From here, I head to Wardour Street and the Las Vegas arcade. The first thing I spot is a notice on the signage indicating that the basement (currently housing a pool hall) is To Let. There are perhaps three players in here, two on the £500 jackpot machines Stars and Stripes and Mega Bars. One player seems to be playing two Magic Games II at the same time. There is a Brent’s X Factor crane at the front, 2 pinballs; Indiana Jones and Pirates of the Caribbean and some video including Virtua Tennis 3. This looks like a good selection to tempt the after-work crowd but the place looks a bit tired.
Time to go down Old Compton Street to see the Play 2 Win. I pass the chichi bread shops and the tiny Italian deli and the famous gay bars. Play 2 Win is no more. The frontage is bare and building work is going on inside. I walk over and talk to a guy having a cigarette outside. He confirms that in 2 weeks it will be a new Leon upmarket wholefood restaurant. I am not surprised. He tells me that there is an arcade on Wardour Street if I need one.
Time to hop on a tube and make my way to the South Bank. I head up to County Hall past the crowds milling around the London Eye. There are no queues for the Eye but plenty of people taking in the sunshine and sitting outside the many cafes along the river. There is some event taking place on a big patch of grass, which I discover to be related to International Women’s Day. In short, the place is busy.
There is also a crowd in and around MDonalds as I head into Namco Station but once inside the arcade an eerie calm descends. There is not a single person playing a machine in the massive selection that circles the bumper cars. There is a big Hillbillys Shooting Range, a Camel Prize Racer from Elton a Cromptons Luxor and all the latest video but the place is deserted.
Downstairs the place feels like a club. There is a fantastic bar area with karaoke and leather armchairs and sofas dotted around. It looks like a great place for a night out. In addition there are ultra violet bowling lanes, where I see a group of about three guys. I also see a family of 3 with a little girl playing Outrun 2 downstairs. Apart from that there is nobody there. I am impressed that the café is a Costa Coffee. I am not so impressed that tables haven’t been cleared even though there is nobody to serve.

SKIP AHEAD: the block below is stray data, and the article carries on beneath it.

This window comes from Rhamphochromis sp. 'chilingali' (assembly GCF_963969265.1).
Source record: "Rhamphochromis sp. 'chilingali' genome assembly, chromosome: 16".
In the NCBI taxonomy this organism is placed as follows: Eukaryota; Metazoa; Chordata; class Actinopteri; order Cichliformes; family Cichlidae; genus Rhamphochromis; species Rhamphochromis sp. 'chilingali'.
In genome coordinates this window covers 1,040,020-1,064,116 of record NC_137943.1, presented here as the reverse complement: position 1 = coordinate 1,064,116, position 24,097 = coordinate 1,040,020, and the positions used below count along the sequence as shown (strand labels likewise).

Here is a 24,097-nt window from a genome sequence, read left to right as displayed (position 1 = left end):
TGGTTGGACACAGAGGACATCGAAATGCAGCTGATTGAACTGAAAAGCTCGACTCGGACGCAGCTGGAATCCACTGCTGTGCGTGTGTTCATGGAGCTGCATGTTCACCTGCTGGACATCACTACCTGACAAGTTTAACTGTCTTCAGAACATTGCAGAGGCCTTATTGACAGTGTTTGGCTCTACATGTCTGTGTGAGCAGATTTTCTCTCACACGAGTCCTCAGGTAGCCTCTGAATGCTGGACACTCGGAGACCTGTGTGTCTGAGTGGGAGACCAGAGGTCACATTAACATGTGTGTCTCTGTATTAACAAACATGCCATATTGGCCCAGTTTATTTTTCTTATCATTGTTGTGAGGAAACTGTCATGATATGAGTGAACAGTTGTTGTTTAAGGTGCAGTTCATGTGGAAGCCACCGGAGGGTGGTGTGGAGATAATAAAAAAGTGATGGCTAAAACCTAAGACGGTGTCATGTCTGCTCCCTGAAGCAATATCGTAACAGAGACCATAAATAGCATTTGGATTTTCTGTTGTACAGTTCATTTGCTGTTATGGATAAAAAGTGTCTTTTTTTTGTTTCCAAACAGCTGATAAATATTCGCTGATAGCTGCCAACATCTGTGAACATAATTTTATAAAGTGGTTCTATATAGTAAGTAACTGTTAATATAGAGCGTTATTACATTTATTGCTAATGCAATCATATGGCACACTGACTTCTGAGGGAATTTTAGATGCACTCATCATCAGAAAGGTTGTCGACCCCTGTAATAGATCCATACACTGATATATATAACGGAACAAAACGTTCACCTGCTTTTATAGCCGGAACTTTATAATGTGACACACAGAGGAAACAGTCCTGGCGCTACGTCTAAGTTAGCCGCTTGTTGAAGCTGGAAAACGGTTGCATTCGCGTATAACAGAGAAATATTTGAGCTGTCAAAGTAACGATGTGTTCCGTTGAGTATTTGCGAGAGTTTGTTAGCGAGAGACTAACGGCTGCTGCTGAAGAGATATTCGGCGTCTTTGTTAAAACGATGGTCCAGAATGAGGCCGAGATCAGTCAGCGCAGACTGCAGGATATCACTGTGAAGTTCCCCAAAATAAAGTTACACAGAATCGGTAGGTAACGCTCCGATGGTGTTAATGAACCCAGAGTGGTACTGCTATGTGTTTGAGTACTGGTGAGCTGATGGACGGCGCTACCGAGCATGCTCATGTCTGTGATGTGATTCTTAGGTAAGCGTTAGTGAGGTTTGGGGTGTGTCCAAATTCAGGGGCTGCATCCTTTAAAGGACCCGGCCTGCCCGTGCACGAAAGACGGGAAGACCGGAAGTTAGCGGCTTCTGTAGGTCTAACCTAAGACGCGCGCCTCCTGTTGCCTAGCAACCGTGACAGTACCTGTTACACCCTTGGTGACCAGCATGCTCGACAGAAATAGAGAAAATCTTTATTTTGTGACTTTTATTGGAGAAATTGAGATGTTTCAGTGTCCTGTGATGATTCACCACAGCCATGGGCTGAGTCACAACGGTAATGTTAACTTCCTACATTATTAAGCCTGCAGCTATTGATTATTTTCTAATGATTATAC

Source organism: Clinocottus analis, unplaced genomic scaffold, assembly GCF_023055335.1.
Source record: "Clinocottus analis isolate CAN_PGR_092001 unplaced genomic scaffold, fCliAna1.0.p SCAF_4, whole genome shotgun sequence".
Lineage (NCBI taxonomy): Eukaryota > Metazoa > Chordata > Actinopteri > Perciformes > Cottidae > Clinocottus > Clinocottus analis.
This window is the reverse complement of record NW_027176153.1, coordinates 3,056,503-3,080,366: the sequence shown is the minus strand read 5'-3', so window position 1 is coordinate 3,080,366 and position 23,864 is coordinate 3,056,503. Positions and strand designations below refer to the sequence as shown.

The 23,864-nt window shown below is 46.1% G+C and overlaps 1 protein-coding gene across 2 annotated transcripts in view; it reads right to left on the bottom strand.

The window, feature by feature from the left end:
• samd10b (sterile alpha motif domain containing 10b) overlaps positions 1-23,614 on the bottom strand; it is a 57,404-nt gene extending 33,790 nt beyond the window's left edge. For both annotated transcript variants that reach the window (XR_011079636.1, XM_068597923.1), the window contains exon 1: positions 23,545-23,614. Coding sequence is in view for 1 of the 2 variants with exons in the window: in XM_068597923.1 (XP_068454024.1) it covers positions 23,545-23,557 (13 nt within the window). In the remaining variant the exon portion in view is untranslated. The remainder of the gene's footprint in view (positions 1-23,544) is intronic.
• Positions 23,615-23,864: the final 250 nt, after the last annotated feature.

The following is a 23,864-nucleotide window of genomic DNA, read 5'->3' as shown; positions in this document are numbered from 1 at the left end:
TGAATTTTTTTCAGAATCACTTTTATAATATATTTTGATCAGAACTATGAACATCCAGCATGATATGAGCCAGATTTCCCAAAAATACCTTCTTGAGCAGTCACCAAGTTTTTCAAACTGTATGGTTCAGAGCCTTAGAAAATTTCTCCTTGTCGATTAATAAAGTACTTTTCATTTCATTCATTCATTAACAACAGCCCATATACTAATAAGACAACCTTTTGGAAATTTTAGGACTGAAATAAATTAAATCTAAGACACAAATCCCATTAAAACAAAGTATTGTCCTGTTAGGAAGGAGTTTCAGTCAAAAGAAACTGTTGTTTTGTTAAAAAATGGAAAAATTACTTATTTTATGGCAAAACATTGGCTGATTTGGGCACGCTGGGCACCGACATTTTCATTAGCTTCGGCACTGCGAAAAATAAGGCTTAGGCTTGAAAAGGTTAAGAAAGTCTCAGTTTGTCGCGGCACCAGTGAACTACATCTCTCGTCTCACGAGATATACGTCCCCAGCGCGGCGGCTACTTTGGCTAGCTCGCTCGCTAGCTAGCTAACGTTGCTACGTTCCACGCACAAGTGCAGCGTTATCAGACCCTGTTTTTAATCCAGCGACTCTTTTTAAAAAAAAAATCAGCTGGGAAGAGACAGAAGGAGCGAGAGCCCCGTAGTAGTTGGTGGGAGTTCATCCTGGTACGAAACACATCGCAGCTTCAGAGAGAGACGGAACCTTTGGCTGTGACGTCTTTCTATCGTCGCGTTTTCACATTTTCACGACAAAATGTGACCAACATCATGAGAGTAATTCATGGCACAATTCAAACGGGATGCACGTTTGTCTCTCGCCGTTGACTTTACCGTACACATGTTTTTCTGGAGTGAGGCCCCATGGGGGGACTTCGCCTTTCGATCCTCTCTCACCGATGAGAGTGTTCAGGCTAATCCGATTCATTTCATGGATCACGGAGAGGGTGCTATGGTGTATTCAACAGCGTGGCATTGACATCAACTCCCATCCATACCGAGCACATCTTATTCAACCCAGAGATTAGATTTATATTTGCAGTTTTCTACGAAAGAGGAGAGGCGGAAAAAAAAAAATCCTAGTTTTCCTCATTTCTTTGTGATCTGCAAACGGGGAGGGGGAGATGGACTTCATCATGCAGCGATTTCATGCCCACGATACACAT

As I leave the arcade, a few more people have walked in and there are several young guys on a driving game by the door. I take a closer look and would you believe it, it’s only Outrun 2 in a deluxe cabinet. I have only seen about 10 people playing video games today and about 7 of them have been playing that one game.
I feel a bit subdued on the way home. All that fantastic equipment sitting there and nobody is playing it. I know a Tuesday afternoon is not prime time for any leisure venue. I am sure a lot of pubs are sitting empty too. But I can’t help thinking that we are doing something wrong somewhere along the line. Those rents must be huge, the staff don’t come cheap – why are there not more people going in? Is it the dark nightclub atmosphere? Could we make arcades seem less gloomy and more enticing?
Somehow, an arcade near a beach makes sense. There is a feeling of nostalgia about them. People have time on their hands and money in their pockets to enjoy themselves. But on a busy street in a bustling city, what draws people in to play machines when they are on their way to somewhere else? I think about what was being played during the day, pool tables, Tekken, and Outrun. Games involving skill of some kind seemed the most attractive. But how to build up the skills to play some of the new games, when the price per play is so steep? I wonder whether it would be better to charge an entrance fee on quiet days and put the machines on free play to encourage people to try them out.
Other than that, my conclusion is that inner city amusement arcades need to be as trendy as a coffee bar or a wholefood café. People like to play games and don’t really care about huge themed cabinets. Could someone create something modern, fresh and attractive that doesn’t involve patterned carpets, chandeliers and dimmed lighting?